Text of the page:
The key to choosing one outcome from among many possible outcomes is our ability to feel as if our choice has already come to pass. From our previous definition of prayer as "feeling," then, stated another way, we are invited to find the quality of thought and emotion that produces such a feeling -- living as if our prayer had already been answered. For how may we benefit from the effect of our thought and emotion, if each pattern is moving in a random direction? If, on the other hand, the patterns of our prayer are focused into union, how can the "stuff' of creation fail to respond to our prayer?

Fig. 1. Thought, feeling & and emotion as unaligned patterns. In the absence of union, they may lose their focus.

When thought, feeling, and emotion are not aligned, each may be considered as out of phase with the others. While there may be brief areas of overlap, much of the pattern is unfocused, working in different directions, independent of the rest of the pattern. The result is a scattering of energy.

For example, if our thought is "I choose the perfect mate in my life,' a pattern of energy is released that expresses that thought. Any feeling or emotion that is not in sync with our thought is incapable of empowering our choice of a perfect mate. If they are misaligned through feelings that we are not worthy of having such a perfect partner or emotions of fear, our patterns may actually hinder our choice from becoming our outcome. In this nonaligned state we may find ourselves asking why our affirmations and prayers have

Through these simple examples, it becomes clear why prayer brings about the greatest change when the elements of prayer are used and aligned with one another.

Fig. 2. Thought misaligned with feeling and emotion. This condition may render our prayer scattered and ineffective.

Without using the word prayer,and certainly in a less technical fashion, the idea of unifying thought, emotion, and feeling and living from the place of our heart's desire was offered early in this century using a very different language. Further affirming the use of our fifth mode of prayer, of assuming that our prayer has already happened, the work of Neville offers the following: "You Must abandon yourself mentally to your wish fulfilled in your love for that state, and in so doing, live in the new state and no more from the old state."8 Though effective, Neville's descriptions of our ability to change outcomes and choose new possibilities in our lives may have made little sense to the people of the early twentieth century. As with so many thinkers whose ideas are ahead of their time, little was known about Neville's work until after his death in 1972.

Understandings such as these allow us to view prayer as both a language and a philosophy bridging the worlds of science and spirit. Just as other philosophies are expressed through unique words and specialized vocabularies, prayer has a vocabulary of its own in the silent language of feeling. Sometimes an idea that makes perfect sense to us in one language has very little meaning in another language that we are not familiar with. Still, the language exists.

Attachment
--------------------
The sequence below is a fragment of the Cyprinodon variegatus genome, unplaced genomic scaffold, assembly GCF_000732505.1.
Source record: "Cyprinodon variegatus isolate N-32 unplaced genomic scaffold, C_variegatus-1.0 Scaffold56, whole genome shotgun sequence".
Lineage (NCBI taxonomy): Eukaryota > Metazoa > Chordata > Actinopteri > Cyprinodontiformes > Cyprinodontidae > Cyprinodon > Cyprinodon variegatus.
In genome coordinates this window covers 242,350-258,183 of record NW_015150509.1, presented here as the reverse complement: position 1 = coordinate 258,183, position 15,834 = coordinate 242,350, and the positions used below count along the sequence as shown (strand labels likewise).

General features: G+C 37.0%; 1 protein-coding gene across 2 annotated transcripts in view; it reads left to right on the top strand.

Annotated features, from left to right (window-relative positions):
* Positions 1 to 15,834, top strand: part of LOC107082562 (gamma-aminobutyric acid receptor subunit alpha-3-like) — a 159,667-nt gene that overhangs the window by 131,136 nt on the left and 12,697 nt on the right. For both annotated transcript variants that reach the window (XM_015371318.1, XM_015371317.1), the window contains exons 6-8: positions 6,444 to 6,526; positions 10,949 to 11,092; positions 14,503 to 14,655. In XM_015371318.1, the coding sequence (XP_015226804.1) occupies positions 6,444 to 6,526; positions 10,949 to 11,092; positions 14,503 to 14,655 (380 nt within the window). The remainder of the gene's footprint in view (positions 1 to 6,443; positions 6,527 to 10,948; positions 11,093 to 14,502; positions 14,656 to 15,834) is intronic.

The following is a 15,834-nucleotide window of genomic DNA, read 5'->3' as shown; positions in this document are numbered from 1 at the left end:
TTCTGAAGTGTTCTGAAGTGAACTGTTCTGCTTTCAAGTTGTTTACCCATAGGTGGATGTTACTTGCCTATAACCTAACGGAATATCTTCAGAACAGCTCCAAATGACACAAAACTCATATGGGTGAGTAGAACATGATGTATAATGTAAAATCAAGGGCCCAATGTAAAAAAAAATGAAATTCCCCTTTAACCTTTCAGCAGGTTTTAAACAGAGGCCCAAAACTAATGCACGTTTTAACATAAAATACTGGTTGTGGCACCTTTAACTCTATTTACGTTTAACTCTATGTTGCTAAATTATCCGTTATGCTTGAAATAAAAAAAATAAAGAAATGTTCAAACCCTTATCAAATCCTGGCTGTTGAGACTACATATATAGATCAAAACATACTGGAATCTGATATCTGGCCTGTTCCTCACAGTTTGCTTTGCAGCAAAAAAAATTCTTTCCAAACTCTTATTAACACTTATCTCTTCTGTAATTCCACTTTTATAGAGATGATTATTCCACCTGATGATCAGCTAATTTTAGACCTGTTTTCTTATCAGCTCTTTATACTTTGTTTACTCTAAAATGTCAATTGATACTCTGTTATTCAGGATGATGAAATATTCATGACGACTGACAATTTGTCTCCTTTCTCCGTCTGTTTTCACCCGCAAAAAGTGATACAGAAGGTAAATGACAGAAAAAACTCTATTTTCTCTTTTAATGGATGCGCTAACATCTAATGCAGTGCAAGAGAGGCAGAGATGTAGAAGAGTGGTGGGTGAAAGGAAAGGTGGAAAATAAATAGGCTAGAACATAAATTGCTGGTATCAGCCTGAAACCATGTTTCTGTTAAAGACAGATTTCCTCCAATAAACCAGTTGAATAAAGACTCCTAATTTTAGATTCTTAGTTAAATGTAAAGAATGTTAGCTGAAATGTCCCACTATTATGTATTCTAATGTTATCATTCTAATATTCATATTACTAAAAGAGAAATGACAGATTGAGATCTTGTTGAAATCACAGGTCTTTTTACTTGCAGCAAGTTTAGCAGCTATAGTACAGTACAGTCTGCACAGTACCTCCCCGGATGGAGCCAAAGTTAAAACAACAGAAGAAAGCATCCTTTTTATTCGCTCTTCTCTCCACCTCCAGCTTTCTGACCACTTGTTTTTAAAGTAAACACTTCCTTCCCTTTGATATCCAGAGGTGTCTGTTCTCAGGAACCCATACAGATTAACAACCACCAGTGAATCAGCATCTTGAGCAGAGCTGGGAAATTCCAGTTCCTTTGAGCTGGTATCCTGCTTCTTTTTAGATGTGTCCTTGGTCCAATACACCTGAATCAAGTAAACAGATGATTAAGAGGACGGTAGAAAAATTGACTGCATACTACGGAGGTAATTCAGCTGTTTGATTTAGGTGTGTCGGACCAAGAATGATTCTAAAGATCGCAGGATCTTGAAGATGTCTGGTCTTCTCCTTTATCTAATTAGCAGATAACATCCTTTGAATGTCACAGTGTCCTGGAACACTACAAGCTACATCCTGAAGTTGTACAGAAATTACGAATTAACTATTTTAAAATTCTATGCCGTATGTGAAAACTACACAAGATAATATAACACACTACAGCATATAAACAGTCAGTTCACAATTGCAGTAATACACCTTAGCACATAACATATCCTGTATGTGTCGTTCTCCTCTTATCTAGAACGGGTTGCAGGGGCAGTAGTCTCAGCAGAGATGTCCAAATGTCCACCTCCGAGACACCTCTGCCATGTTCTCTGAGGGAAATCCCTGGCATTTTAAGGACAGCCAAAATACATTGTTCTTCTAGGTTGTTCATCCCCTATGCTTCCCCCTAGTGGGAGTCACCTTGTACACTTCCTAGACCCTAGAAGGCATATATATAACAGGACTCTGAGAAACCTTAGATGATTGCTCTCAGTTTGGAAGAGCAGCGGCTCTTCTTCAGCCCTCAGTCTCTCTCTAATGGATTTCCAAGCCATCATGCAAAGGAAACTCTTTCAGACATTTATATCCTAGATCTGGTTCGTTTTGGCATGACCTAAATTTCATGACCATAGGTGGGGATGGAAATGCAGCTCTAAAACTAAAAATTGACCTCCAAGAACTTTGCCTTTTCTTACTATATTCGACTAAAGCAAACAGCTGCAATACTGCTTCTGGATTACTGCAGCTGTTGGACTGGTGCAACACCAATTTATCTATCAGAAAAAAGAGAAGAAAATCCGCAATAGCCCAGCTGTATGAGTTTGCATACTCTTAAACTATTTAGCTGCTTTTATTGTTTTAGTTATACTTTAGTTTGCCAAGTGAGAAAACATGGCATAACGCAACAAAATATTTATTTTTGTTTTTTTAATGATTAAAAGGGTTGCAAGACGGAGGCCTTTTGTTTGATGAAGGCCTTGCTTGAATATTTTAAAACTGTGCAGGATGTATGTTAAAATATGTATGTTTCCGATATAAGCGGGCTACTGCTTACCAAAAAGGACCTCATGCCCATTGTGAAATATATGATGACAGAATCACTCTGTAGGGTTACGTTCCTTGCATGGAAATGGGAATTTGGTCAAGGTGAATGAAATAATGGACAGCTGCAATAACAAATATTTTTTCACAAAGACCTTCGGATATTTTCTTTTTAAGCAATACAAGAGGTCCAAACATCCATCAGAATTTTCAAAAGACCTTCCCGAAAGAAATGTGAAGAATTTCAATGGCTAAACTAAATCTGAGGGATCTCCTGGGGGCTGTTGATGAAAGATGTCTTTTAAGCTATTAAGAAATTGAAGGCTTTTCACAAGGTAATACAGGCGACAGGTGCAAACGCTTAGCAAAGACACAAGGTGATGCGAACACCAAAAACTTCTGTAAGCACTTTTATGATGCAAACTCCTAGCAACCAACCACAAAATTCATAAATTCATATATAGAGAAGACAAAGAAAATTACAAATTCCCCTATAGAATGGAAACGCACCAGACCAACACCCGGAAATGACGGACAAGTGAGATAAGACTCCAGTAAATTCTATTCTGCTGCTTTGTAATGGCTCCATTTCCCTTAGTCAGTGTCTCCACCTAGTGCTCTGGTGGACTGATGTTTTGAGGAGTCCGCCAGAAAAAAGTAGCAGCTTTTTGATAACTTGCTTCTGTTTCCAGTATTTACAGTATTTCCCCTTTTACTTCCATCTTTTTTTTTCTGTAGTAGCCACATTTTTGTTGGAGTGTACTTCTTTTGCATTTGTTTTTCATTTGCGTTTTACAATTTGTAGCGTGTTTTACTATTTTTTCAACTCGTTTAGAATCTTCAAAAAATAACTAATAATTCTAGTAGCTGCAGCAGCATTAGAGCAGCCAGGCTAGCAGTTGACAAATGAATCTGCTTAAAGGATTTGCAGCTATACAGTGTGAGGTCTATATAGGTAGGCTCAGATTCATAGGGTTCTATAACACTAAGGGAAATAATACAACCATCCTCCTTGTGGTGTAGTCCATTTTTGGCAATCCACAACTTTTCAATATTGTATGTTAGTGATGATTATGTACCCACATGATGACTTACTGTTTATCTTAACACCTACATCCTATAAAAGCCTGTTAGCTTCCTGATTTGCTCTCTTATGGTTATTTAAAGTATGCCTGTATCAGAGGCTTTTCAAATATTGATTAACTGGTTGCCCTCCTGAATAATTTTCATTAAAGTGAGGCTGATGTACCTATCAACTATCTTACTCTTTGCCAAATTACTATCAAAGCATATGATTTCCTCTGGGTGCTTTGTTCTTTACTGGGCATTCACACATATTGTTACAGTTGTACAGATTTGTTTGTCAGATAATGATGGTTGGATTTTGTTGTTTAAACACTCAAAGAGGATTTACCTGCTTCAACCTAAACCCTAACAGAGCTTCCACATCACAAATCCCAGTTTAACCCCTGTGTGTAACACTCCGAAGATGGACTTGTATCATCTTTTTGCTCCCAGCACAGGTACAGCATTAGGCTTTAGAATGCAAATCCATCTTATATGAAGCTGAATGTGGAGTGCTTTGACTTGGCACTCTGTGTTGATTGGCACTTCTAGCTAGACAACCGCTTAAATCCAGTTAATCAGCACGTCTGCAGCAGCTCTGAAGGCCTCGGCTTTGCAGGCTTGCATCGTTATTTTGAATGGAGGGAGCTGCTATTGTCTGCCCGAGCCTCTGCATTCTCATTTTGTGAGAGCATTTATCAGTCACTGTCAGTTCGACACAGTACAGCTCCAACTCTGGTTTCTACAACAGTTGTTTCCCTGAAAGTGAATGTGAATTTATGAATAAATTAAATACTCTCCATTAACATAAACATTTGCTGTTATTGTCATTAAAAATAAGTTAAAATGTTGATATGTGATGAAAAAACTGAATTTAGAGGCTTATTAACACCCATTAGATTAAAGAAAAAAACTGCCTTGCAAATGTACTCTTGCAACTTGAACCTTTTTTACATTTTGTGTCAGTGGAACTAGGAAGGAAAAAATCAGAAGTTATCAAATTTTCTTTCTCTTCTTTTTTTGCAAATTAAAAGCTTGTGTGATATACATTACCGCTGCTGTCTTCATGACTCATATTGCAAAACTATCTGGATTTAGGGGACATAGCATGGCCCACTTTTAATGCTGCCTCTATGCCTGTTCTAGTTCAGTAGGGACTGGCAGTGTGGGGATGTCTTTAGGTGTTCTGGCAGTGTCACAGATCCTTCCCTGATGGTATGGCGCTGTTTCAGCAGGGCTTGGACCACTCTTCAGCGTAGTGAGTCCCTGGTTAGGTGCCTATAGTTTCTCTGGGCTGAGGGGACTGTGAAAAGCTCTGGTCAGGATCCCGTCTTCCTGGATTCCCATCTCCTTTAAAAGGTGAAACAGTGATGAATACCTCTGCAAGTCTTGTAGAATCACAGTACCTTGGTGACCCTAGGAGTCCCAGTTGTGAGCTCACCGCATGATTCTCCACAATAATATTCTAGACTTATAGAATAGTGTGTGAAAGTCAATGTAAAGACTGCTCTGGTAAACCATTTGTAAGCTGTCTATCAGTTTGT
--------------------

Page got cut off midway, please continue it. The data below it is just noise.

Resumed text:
Fig. 3. whosoever shall say unto this mountain, Be thou removed ... those things which he saith shall come to pass." (Mark 11:23). The key to effective prayer is the union of thought, feeling, and emotion.

The philosophy of peace, for example, may be expressed through languages as diverse as physics and politics, as well as prayer. For example, the greatest peace in physics may be described as the absence of motion in a system. In such a language, when frequency, velocity, and wavelength reach zero, the system is at rest and we have peace. In politics, peace may be interpreted as the end of aggression or the absence of war. Our prayers may be thought of in much the same way.

Through the language of prayer, peace may actually be described as an equation, bringing prayer even closer to our science that many have dared to believe. Rather than the equations of numbers and variables, however, logic, feeling, and emotion become the components in our equation of prayer. Taking the form of a standard mathematical proof - ifsuch-and-such is so, then we witness such-and-such an outcome - our equation of active prayer may be seen as follows:

thought = emotion = feeling,
our world mirrors the effect of our prayer.

In the presence of this union, the forces of our inner technology may be focused and applied to our outer world. As we align the components of prayer, we find ourselves speaking the silent language of creation - the language that moves the mountain, ends the wars, and dissolves the tumors.

The beauty of prayer is that it is not necessary to know precisely how it works to benefit from its miraculous effects. In this universal technology, we are simply invited to experience, feel, and acknowledge what our feelings are saying to us. Our prayers come to life as we focus upon the feeling of our heart's desire, rather than the thought of our knowing world.


4. Edmond Bordeaux Szekely, ed. and trans., The Essene Gospel
of Peace,
Book Two (Matsqui, B.C., Canada: I.B.S. Internacional, 1937), 64-65.
5. Ibid., 61.
6. Holy Bible, Authorized King James Version, New Testament, "Mark," chapter 11, verse 23 (Grand Rapids, Mich.: World Publishing, 1989), 34.
7. Hans Jenny, Cymatics: Bringing Matter to Life with Sound, videotape (Brookline, Mass.: MACROmedia, 1986).
8. Neville, The Law and the Promise (Marina del Rey, Calif.: DeVorss Publications, 1961), 13.